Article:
Cheney told journalists travelling with him out of Afghanistan on a military plane to Oman: "At 10am I heard a loud boom. They moved me for a relatively brief period of time to one of the bomb shelters nearby.
|"We have reports of one US soldier having been killed"|
Senior Master Sergeant Richard Simonsen, Bagram media office
"As the situation settled down and they got a better sense in terms of what was going on, then I went back to my room until it was time to leave.
"They [the Taliban] clearly try to find ways to question the authority of the central government. Striking at Bagram with a suicide bomber I suppose is one way to do that."
Senior Master Sergeant Richard Simonsen in the Bagram media office told Agence France-Presse: "We have reports of one US soldier having been killed."
South Korea's defence ministry said a South Korean soldier was among those killed.
Sergeant Yoon Jang-ho was on guard duty outside the main gate to the base and was killed in the suicide blast, a ministry official said.
Al Jazeera's correspondent at Bagram air base, Wali Allah Shahin, said witnesses saw the bomber on board one of the lorries carrying petrol into the base.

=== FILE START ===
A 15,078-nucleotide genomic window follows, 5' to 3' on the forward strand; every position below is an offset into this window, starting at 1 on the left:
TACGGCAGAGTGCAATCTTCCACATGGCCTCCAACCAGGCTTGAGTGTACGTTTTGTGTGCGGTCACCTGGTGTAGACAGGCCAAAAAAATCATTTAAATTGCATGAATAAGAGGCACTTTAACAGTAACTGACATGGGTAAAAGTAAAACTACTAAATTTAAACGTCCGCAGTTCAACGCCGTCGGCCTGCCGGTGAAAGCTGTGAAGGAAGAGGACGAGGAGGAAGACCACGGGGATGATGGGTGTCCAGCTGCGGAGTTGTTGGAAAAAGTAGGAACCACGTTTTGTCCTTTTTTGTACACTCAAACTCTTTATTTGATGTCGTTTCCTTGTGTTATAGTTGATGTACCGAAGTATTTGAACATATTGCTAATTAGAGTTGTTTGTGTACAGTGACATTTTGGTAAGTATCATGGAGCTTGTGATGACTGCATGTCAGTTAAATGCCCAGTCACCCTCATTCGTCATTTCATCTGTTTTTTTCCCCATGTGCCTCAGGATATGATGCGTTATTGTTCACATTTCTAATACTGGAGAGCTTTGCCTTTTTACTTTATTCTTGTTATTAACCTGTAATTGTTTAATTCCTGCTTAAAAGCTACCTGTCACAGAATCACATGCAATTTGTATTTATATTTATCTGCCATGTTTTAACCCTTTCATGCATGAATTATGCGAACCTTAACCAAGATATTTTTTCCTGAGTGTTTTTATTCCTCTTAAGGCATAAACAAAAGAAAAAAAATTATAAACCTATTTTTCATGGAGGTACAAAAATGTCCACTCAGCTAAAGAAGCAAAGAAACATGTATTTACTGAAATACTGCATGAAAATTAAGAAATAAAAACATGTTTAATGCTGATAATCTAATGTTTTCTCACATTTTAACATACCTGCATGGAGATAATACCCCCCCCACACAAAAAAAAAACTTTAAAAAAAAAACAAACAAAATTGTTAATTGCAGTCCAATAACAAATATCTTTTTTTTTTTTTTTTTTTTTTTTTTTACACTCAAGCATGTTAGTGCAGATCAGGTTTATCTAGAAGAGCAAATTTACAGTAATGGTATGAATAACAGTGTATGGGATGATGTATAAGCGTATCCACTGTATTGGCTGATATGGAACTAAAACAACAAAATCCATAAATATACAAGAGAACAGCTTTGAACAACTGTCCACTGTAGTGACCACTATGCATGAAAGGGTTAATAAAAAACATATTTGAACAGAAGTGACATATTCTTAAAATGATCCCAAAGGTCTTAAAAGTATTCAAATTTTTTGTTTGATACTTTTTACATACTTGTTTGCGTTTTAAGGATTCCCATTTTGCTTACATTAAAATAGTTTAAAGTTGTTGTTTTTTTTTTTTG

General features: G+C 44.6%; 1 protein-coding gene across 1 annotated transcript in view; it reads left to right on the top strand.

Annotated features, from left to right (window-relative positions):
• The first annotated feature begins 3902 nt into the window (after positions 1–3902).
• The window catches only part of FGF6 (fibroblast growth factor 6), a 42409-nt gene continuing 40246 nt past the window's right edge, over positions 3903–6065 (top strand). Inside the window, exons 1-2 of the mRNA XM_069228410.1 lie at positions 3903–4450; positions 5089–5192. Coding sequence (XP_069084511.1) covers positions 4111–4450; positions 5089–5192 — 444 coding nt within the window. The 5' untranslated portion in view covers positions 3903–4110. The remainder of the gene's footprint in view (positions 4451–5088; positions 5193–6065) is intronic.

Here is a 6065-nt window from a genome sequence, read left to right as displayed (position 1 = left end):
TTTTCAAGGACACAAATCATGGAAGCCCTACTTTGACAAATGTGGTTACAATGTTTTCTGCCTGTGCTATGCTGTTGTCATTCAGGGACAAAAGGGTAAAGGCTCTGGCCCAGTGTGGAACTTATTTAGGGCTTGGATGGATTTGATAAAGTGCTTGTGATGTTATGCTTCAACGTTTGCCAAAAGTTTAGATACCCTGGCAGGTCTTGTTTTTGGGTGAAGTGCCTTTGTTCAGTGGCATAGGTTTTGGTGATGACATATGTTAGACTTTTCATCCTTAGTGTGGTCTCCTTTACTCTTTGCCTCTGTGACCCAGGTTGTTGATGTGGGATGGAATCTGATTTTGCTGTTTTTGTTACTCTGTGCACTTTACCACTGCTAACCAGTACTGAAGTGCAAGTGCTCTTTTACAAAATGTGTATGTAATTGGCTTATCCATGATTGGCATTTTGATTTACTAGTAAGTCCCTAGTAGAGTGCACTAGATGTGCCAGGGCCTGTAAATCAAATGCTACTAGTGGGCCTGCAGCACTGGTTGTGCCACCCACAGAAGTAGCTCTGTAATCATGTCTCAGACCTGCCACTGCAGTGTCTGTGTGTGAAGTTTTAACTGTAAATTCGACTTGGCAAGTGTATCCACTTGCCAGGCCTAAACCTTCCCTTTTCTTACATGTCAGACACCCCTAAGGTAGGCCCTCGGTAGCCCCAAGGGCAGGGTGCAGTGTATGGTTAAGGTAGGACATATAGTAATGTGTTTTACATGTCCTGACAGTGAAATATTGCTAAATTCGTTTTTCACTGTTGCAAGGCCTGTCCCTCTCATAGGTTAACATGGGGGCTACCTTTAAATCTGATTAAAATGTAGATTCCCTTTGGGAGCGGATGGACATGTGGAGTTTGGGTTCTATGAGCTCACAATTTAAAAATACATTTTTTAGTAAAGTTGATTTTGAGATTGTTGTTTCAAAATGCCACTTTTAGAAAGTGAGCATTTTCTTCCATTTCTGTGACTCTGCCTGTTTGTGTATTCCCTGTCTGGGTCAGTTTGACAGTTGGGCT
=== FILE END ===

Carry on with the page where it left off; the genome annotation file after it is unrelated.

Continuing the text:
Shahin said journalists were being prevented from entering the base and the families of the victims had gathered in front of Bagram air base.
Qari Yusif Ahmadi, a spokesman for the Taliban movement, told Al Jazeera in a phone call that Abd al-Rahim, the attacker, was from Logar province, southern Kabul.
The attack was targeting Cheney, Ahmadi said.
Cheney stayed at the base overnight after planned talks with Hamid Karzai, Afghanistan's president, were delayed by weather.
Later on Tuesday, the vice-president arrived in Kabul to meet Karzai.
Cheney's visit comes as Washington warned that al-Qaeda and its Taliban allies were regrouping on Pakistan and Afghan soil.
The US has about 27,000 soldiers in Afghanistan, where it says defeating the Taliban is vital for its own security.
Last year was the bloodiest since the US-led forces ousted the Taliban government in 2001 for refusing to surrender Osama bin Laden in the wake of the September 11 attacks.
Bolstered by money from record opium crops and safe havens in Pakistan, the Taliban have vowed a major offensive - including a dramatic increase in suicide attacks - in spring after the snows melt in coming weeks.
In Pakistan, Cheney pressed Pervez Musharraf, the president, to do more about the Taliban and other armed groups using its territory for shelter and training.
About 4,000 people were killed in fighting last year in the bloodiest period since the Taliban government was ousted in 2001.